All Australians are equal. Our legal status should not be determined by race, ethnicity, gender, or skin colour. Any proposal to divide Australians by race is illiberal, undemocratic, and inegalitarian.
In his maiden speech to the Parliament on Wednesday evening, newly minted Liberal Senator for NSW Andrew Bragg renewed calls for an indigenous-only “voice” to parliament. Such a voice is to be entrenched in Australia’s constitution, and would be solely comprised of and solely represent indigenous Australians.
Senator Bragg argued that “the campaign that ‘race has no place’ in the Constitution may sound good, but it is a campaign that should have been run in the 1890s as we crossed that Rubicon in 1901.” It is correct that race has been a part of the constitution since it was first drafted. But that just means that we must fight even harder to purge the constitution of race by removing the two existing references to race. Only then will all Australians be truly equal before the law.
This objection notwithstanding, Senator Bragg is absolutely correct when he stated “we want all Australians to be proud of our great nation.” But the proposal for an indigenous-only voice will not achieve this.
The concept of a voice for a group of Australians based on race offends every principle of the rule of law, equality before the law, and liberal democracy. There are 26 million Australians, each one of whom deserves an equal and loud voice which our liberal democratic system of government facilitates. No group of Australians should be placed above any other.
The “voice” also assumes that indigenous Australians are one homogenous group with the same view on all issues. This is a mistake. There are substantial differences in opinion amongst indigenous groups across the nation, and within those groups themselves. Indigenous Australians should be viewed as autonomous and free-thinking individuals endowed with free will to form their own thoughts, views, and beliefs.
Even at the 2017 Constitutional convention in Uluru which recommended the voice, consensus for the idea was only reached after several delegates walked out after ironically complaining their voices weren’t being heard.
Subsuming an individual to a broader identity group based on their race is de-humanising and undignified. In this way, the voice is an unsavoury application of identity politics for it holds that the interests of indigenous Australians can only be forwarded by other indigenous Australians. This shatters the very model of representative democracy that has seen Australian become one of the freest and most prosperous nations.
The practical problem of an indigenous specific body is that it would in effect become a highly unrepresentative third chamber of Parliament. The voice would inevitably practice a veto power of policies passed by the Australian parliament through shaming politicians into agreeing with it advice. The voice could also never be confined to issues solely affecting indigenous Australians because all major policy issues, from heath, to education, to infrastructure, affect all Australians regardless of the skin colour.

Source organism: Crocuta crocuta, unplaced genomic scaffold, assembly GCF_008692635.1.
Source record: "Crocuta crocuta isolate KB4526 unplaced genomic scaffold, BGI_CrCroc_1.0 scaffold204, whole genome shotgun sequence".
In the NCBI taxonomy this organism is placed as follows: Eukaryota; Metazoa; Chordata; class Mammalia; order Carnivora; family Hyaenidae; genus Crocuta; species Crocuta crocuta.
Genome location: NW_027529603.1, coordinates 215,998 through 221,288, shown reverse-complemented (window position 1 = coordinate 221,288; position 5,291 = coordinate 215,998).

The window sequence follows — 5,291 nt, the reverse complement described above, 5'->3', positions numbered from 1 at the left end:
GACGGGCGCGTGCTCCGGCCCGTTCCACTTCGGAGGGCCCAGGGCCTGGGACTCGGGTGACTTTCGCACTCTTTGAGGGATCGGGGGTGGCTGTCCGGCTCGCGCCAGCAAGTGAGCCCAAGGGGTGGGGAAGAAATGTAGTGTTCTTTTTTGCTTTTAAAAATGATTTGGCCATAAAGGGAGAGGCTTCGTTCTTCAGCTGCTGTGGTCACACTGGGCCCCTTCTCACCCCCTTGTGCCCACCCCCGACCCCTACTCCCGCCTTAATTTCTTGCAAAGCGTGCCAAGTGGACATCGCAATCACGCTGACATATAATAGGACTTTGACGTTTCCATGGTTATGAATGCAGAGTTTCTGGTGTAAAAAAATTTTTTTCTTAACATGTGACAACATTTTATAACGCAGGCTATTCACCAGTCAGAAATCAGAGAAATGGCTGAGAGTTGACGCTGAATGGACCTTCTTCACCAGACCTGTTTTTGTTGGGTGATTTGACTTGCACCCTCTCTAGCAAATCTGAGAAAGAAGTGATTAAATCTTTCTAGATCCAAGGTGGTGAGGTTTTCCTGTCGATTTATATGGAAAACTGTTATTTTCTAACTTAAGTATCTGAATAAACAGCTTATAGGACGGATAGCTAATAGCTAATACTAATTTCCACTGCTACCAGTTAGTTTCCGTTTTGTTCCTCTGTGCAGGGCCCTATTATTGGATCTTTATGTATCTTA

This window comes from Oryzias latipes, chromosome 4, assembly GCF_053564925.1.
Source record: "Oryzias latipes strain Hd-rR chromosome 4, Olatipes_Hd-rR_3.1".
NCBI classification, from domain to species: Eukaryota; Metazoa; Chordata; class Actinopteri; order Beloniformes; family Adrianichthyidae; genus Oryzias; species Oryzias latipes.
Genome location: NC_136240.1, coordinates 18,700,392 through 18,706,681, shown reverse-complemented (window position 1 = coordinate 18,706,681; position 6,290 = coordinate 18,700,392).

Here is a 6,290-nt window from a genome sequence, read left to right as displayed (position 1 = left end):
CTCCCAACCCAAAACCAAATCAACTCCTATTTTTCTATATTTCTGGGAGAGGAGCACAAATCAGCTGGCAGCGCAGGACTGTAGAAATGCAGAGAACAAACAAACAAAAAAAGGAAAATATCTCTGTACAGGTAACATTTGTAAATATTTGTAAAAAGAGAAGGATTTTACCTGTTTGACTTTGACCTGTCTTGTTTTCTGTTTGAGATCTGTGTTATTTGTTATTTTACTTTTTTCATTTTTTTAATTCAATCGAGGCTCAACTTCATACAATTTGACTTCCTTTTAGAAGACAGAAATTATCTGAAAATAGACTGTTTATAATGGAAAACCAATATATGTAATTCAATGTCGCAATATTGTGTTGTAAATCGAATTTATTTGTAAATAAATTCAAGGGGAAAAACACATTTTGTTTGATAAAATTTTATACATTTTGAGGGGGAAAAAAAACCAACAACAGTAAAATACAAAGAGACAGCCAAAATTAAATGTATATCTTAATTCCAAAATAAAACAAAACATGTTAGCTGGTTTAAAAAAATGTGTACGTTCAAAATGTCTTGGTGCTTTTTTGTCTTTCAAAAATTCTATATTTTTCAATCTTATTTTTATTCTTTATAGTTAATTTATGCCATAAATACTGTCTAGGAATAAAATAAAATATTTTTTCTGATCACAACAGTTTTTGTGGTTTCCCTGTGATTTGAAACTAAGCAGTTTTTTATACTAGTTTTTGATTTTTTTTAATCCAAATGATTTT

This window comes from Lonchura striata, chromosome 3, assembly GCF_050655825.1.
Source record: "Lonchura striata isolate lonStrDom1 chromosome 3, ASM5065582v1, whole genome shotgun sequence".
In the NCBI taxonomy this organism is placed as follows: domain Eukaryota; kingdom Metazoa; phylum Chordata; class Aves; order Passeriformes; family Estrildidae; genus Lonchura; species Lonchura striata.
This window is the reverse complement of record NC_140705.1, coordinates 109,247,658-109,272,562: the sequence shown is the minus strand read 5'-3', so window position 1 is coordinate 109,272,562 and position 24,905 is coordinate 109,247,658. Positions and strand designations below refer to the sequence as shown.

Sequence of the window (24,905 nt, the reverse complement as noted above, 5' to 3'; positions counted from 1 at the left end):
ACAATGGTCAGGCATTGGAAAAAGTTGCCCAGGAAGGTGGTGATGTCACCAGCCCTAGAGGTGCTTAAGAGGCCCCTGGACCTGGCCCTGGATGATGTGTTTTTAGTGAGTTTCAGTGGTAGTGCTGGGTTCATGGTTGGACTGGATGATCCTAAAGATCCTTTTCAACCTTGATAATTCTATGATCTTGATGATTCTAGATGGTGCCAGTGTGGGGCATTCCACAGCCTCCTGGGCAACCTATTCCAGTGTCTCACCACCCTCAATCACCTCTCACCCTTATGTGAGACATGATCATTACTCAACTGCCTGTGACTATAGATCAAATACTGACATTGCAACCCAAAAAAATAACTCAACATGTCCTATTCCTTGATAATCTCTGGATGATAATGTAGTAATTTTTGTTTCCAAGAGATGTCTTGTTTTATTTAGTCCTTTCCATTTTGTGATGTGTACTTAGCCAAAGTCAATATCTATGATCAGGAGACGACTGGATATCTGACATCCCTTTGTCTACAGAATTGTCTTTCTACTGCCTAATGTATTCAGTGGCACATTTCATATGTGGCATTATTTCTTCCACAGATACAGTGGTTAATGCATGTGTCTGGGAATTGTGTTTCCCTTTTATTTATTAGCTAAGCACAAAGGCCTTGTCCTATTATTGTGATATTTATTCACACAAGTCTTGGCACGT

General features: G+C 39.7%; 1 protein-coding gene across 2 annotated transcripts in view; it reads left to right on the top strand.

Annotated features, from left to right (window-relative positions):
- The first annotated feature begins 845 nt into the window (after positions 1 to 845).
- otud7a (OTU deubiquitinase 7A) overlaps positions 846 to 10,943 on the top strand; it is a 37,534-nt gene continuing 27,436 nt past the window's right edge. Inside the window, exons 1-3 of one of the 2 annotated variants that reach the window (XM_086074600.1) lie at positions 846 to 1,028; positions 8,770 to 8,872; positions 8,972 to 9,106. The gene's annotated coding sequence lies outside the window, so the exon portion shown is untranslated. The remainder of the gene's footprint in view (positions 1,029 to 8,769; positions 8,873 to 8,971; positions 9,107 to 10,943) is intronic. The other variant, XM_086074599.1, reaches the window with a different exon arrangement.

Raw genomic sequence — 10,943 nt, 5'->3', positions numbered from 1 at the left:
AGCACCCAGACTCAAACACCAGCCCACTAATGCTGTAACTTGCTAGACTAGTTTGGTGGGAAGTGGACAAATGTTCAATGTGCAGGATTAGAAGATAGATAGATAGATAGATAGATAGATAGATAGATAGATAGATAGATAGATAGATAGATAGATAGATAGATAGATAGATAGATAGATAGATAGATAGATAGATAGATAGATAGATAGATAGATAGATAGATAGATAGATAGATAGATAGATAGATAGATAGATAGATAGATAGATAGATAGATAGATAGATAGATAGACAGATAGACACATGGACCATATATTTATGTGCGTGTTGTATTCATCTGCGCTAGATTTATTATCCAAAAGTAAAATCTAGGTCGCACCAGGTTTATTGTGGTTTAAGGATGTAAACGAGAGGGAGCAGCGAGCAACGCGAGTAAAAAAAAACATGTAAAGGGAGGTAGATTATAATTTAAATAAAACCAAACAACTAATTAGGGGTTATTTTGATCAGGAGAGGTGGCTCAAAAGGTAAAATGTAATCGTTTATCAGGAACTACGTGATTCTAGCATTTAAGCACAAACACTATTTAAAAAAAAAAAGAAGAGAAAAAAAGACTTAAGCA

None of these criticisms are to deny the real and significant challenges facing many indigenous Australians and communities. High rates of suicide, incarceration, joblessness, violence, and family and community breakdown have ruined too many lives. We are all Australians and we all share a responsibility to care for one another and create a better future.
But proposals for constitutional identity politics will not address these challenges. Instead, there are a number of principled and practical initiatives that could be pursued.
Firstly, fair dinkum land rights should be embraced which would allow indigenous Australians to enjoy the same bounty of private land rights that the rest of Australia enjoys. This means the ability to buy and sell land, borrow against it, and decide what types of economic development will be allowed.
Secondly, governments should promote a policy of localism. This means devolving power away from Canberra and the major cities to local communities in the regions who are at the coal-face. The Minister for Indigenous Australians Ken Wyatt acknowledged the importance of local control when he stated in his address to the national press club earlier this month that “even the most well intentioned modern policies and programs have still tended to take a top-down command-and-control approach”.
Finally, Australian governments should promote development in regional areas to expand economic opportunity and job creation. In practice this means removing obstacles to growth, such as red tape, environmental regulations, and special legal privileges which allows activists to engage in frivolous and vexatious litigation to thwart development.
In the debate over an indigenous voice it is important to remember that there is no “them”; only “us”. Australians are an inseparable people with a common purpose, set of interests, and shared destiny. Race has no place in the Australian Parliament. Race has no place in Australia’s constitution.
Daniel Wild is director of research at the Institute of Public Affairs